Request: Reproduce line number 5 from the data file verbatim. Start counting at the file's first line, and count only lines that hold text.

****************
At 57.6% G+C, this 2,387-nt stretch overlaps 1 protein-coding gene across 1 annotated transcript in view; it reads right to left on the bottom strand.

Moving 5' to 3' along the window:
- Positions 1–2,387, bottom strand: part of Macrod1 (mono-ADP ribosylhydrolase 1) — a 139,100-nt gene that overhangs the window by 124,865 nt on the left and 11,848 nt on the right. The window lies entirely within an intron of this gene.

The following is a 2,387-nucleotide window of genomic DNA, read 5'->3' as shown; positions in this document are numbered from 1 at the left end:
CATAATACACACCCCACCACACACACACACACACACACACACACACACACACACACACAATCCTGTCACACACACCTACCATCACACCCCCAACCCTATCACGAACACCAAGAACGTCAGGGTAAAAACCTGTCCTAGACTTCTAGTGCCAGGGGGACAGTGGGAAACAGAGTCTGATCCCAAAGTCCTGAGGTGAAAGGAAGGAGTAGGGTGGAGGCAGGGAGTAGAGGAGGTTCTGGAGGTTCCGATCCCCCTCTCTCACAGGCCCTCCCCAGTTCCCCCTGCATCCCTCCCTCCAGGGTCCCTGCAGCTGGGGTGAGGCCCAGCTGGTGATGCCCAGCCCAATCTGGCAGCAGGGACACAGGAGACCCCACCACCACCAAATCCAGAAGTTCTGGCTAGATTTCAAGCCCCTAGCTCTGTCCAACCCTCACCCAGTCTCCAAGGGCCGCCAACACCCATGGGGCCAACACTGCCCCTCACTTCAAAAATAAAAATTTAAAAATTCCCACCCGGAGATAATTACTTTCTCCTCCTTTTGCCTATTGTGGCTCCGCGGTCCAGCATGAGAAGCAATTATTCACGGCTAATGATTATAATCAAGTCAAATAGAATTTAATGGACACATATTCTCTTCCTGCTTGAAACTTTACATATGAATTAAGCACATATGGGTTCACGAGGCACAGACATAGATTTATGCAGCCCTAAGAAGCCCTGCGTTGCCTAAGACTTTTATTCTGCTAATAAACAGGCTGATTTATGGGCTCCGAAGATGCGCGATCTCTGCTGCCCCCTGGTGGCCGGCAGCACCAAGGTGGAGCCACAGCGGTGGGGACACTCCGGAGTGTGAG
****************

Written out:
CATAATACACACCCCACCACACACACACACACACACACACACACACACACACACACACAATCCTGTCACACACACCTACCATCACACCCCCAACCCTATCACGAACACCAAGAACGTCAGGGTAAAAACCTGTCCTAGACTTCTAGTGCCAGGGGGACAGTGGGAAACAGAGTCTGATCCCAAAGTCCTGAGGTGAAAGGAAGGAGTAGGGTGGAGGCAGGGAGTAGAGGAGGTTCTGGAGGTTCCGATCCCCCTCTCTCACAGGCCCTCCCCAGTTCCCCCTGCATCCCTCCCTCCAGGGTCCCTGCAGCTGGGGTGAGGCCCAGCTGGTGATGCCCAGCCCAATCTGGCAGCAGGGACACAGGAGACCCCACCACCACCAAATCCAGAAGTTCTGGCTAGATTTCAAGCCCCTAGCTCTGTCCAACCCTCACCCAGTCTCCAAGGGCCGCCAACACCCATGGGGCCAACACTGCCCCTCACTTCAAAAATAAAAATTTAAAAATTCCCACCCGGAGATAATTACTTTCTCCTCCTTTTGCCTATTGTGGCTCCGCGGTCCAGCATGAGAAGCAATTATTCACGGCTAATGATTATAATCAAGTCAAATAGAATTTAATGGACACATATTCTCTTCCTGCTTGAAACTTTACATATGAATTAAGCACATATGGGTTCACGAGGCACAGACATAGATTTATGCAGCCCTAAGAAGCCCTGCGTTGCCTAAGACTTTTATTCTGCTAATAAACAGGCTGATTTATGGGCTCCGAAGATGCGCGATCTCTGCTGCCCCCTGGTGGCCGGCAGCACCAAGGTGGAGCCACAGCGGTGGGGACACTCCGGAGTGTGAG